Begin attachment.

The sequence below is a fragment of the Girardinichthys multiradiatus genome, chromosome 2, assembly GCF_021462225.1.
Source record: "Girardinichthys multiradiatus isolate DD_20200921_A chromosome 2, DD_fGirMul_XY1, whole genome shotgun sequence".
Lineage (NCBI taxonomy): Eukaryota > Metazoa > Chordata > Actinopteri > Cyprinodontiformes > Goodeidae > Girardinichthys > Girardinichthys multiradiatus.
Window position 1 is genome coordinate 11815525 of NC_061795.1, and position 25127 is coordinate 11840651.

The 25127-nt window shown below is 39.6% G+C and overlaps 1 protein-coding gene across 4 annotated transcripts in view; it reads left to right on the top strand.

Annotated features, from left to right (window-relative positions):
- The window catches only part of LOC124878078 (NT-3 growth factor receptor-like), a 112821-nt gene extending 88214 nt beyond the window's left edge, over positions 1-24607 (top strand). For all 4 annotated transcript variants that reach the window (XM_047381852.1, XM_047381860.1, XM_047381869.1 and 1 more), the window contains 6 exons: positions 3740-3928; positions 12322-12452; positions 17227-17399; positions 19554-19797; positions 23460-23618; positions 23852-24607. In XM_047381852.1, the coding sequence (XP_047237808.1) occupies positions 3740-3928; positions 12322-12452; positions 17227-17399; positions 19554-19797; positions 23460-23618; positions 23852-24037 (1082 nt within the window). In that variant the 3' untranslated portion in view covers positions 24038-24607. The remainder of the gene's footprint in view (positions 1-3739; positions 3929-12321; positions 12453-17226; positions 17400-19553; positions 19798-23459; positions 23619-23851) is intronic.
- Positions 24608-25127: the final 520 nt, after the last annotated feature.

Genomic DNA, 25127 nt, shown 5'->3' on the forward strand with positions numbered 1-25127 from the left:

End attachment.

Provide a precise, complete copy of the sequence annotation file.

The sequence below is a fragment of the Girardinichthys multiradiatus genome, chromosome 2, assembly GCF_021462225.1.
Source record: "Girardinichthys multiradiatus isolate DD_20200921_A chromosome 2, DD_fGirMul_XY1, whole genome shotgun sequence".
Lineage (NCBI taxonomy): Eukaryota > Metazoa > Chordata > Actinopteri > Cyprinodontiformes > Goodeidae > Girardinichthys > Girardinichthys multiradiatus.
Window position 1 is genome coordinate 11815525 of NC_061795.1, and position 25127 is coordinate 11840651.

The 25127-nt window shown below is 39.6% G+C and overlaps 1 protein-coding gene across 4 annotated transcripts in view; it reads left to right on the top strand.

Annotated features, from left to right (window-relative positions):
- The window catches only part of LOC124878078 (NT-3 growth factor receptor-like), a 112821-nt gene extending 88214 nt beyond the window's left edge, over positions 1-24607 (top strand). For all 4 annotated transcript variants that reach the window (XM_047381852.1, XM_047381860.1, XM_047381869.1 and 1 more), the window contains 6 exons: positions 3740-3928; positions 12322-12452; positions 17227-17399; positions 19554-19797; positions 23460-23618; positions 23852-24607. In XM_047381852.1, the coding sequence (XP_047237808.1) occupies positions 3740-3928; positions 12322-12452; positions 17227-17399; positions 19554-19797; positions 23460-23618; positions 23852-24037 (1082 nt within the window). In that variant the 3' untranslated portion in view covers positions 24038-24607. The remainder of the gene's footprint in view (positions 1-3739; positions 3929-12321; positions 12453-17226; positions 17400-19553; positions 19798-23459; positions 23619-23851) is intronic.
- Positions 24608-25127: the final 520 nt, after the last annotated feature.

Genomic DNA, 25127 nt, shown 5'->3' on the forward strand with positions numbered 1-25127 from the left: